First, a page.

HIV Organizations Decry “Political Interference” with HIV Response in Uganda

For Immediate Release:
November 22 2018

Alliance of Women Advocating for Change • Sexual Minorities Uganda • Health GAP WONETHA • Uganda Harm Reduction Network • International Community of Women Living with HIV/AIDS Eastern Africa • Transgender Equality Uganda • Uganda Network on Law Ethics and HIV/AIDS (UGANET)

HIV Organizations Decry “Political Interference” with HIV Response in Uganda.

Civil society organizations today strongly condemned action by the Government of Uganda during Uganda’s “HIV Prevention Symposium,” a national meeting called to explore progress and challenges in HIV prevention in Uganda, organized by the Uganda AIDS Commission.

The Minister of Ethics and Integrity, Simon Lokodo, intervened and instructed organizers to bar key populations from directly describing their work, and the priorities of key populations such as men who have sex with men, sex workers, people who use drugs, and transgender people. This came despite the fact that the government itself had organized the meeting and approved the agenda.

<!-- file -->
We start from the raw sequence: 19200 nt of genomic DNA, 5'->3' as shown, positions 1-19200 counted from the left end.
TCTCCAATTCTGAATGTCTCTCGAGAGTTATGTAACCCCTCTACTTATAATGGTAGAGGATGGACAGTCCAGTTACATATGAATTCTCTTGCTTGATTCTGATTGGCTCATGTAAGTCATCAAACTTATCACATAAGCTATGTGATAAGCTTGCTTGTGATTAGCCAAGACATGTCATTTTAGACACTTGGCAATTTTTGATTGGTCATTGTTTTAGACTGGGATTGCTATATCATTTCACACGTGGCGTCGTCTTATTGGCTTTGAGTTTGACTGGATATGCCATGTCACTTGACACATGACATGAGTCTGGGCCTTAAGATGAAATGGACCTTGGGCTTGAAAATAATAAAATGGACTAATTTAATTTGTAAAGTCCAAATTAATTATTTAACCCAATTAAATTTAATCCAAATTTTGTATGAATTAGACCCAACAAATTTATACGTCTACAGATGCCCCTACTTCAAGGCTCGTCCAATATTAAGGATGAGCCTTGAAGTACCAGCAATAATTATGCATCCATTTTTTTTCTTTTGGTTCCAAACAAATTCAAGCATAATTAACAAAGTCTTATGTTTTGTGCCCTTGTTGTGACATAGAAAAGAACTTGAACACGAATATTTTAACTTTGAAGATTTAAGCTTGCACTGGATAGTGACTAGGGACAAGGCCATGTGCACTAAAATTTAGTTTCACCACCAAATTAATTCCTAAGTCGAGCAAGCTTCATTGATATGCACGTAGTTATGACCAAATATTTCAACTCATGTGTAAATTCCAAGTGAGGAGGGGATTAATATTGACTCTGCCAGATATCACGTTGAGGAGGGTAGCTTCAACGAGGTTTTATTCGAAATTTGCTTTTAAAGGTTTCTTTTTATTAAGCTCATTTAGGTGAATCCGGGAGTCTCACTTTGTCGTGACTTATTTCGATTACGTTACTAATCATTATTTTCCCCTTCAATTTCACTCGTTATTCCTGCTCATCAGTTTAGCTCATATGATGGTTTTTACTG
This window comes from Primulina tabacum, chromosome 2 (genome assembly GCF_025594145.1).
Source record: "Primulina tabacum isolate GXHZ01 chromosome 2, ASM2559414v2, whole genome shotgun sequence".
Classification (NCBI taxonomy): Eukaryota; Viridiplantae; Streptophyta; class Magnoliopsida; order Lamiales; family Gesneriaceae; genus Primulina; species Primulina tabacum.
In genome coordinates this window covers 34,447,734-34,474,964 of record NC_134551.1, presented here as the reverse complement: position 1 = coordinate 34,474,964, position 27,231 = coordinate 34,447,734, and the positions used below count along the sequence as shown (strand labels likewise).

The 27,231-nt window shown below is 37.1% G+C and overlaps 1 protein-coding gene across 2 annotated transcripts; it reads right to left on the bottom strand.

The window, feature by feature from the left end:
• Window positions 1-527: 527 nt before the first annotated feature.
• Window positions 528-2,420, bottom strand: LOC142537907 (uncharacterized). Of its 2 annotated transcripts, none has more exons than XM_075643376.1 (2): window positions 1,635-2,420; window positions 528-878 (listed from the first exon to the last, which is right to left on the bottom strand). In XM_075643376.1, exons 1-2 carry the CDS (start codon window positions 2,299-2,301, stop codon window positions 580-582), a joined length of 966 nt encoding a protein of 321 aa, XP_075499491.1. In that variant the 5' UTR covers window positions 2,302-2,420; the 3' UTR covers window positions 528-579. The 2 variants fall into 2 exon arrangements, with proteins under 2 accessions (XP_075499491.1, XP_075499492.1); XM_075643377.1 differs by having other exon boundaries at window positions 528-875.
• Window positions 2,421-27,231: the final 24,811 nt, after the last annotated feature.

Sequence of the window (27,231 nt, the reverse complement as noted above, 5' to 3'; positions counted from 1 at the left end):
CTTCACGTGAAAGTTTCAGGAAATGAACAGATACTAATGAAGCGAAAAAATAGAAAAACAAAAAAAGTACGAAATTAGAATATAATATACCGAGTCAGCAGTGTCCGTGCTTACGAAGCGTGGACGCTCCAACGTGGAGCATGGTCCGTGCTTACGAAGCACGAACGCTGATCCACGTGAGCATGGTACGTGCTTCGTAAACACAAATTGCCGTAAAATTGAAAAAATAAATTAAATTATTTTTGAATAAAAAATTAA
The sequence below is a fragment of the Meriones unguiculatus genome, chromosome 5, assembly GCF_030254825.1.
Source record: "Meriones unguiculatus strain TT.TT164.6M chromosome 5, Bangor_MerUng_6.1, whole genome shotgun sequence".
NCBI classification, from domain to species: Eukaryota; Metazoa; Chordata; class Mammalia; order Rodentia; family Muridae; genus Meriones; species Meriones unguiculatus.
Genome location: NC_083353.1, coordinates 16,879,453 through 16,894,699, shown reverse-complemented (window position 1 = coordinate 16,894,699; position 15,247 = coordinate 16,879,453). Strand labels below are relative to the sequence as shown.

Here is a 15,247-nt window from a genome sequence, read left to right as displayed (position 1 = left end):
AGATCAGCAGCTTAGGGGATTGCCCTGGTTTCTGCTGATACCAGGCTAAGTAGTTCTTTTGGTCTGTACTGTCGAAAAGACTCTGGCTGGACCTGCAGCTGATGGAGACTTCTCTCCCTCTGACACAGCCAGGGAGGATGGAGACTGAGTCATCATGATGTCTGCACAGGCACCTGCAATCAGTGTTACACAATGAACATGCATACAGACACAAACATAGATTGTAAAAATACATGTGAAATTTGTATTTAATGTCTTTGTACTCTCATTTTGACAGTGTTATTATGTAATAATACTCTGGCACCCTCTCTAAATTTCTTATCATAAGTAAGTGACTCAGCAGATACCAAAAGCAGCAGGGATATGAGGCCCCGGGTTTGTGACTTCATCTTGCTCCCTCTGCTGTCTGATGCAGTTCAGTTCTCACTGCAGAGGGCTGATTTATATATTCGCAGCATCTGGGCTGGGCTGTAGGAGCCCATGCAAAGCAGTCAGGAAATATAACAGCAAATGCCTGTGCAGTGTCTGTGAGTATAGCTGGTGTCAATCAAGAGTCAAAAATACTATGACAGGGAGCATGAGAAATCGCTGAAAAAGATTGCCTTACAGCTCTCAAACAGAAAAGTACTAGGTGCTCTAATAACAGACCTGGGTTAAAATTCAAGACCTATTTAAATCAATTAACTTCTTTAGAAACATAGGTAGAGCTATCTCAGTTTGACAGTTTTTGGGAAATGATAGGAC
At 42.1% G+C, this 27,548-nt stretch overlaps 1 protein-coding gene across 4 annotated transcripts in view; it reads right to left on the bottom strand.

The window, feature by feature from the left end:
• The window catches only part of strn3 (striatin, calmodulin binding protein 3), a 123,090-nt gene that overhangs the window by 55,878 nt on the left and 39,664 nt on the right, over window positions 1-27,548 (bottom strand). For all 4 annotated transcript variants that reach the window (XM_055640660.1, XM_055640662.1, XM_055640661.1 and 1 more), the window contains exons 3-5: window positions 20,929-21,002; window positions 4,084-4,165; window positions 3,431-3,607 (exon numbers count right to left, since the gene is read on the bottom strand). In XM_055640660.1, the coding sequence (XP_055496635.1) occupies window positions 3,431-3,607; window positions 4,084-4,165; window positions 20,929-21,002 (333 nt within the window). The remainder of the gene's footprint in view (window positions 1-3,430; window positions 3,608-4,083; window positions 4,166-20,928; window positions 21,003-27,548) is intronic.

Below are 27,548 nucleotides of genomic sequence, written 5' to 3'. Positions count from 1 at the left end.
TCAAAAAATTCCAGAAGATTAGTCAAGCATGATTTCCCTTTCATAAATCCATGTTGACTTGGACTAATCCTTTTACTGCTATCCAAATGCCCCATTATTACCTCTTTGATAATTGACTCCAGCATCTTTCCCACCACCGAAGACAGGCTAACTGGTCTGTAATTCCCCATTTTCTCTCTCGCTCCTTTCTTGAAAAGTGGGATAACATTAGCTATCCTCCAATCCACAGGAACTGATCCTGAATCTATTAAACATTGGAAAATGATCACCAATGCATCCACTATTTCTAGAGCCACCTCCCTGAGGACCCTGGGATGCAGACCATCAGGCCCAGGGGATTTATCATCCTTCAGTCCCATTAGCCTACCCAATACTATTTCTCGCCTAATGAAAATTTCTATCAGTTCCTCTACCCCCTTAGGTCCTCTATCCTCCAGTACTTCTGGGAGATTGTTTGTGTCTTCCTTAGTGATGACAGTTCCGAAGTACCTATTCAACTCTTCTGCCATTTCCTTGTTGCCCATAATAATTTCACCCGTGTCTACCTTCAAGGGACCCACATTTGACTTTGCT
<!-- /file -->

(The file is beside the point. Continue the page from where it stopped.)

“The government rhetoric on Uganda’s close achievement of the 90-90-90 goals is out of touch with the reality of key populations, who are on the front-line of the HIV epidemic as those most affected by HIV,”said Kyomya Macklean, Executive Director, Alliance of Women Advocating for Change (AWAC).

“The continued political interference in the HIV response in Uganda is greatly affecting those who need to be reached like my community, the key populations,” said Richard Lusimbo, Sexual Minorities Uganda (SMUG) Acting Programmes Director. “I am greatly saddened that our voices as key populations are being silenced at a critical time when we need to work together to reach everyone.”

The organizations argued that such actions are contributing negatively to disease outcomes in a country where 950 new HIV infections are happening every week and the HIV prevention response is off-track. The organizations called on government to immediately stop undermining an evidence-based and human rights affirming HIV response.

“We call for bold steps to ensure that the rights of all Ugandans including key populations to access HIV prevention, treatment, social support and protection is ensured,” said Margaret Happy of ICW Eastern Africa.

The activists noted with concern that the Global Fund has just granted $10 million in funding to Uganda for responding to human rights barriers to the HIV response, targeted at support to key populations. “Will the Global Fund hold Uganda accountable for delivering real impact on disease outcomes, on overcoming human rights barriers, and on silencing attacks on key populations?” asked Lilian Mworeko, Director of ICW Eastern Africa.


For more information contact:

Grace Waitherero.

Tel: +256392174432



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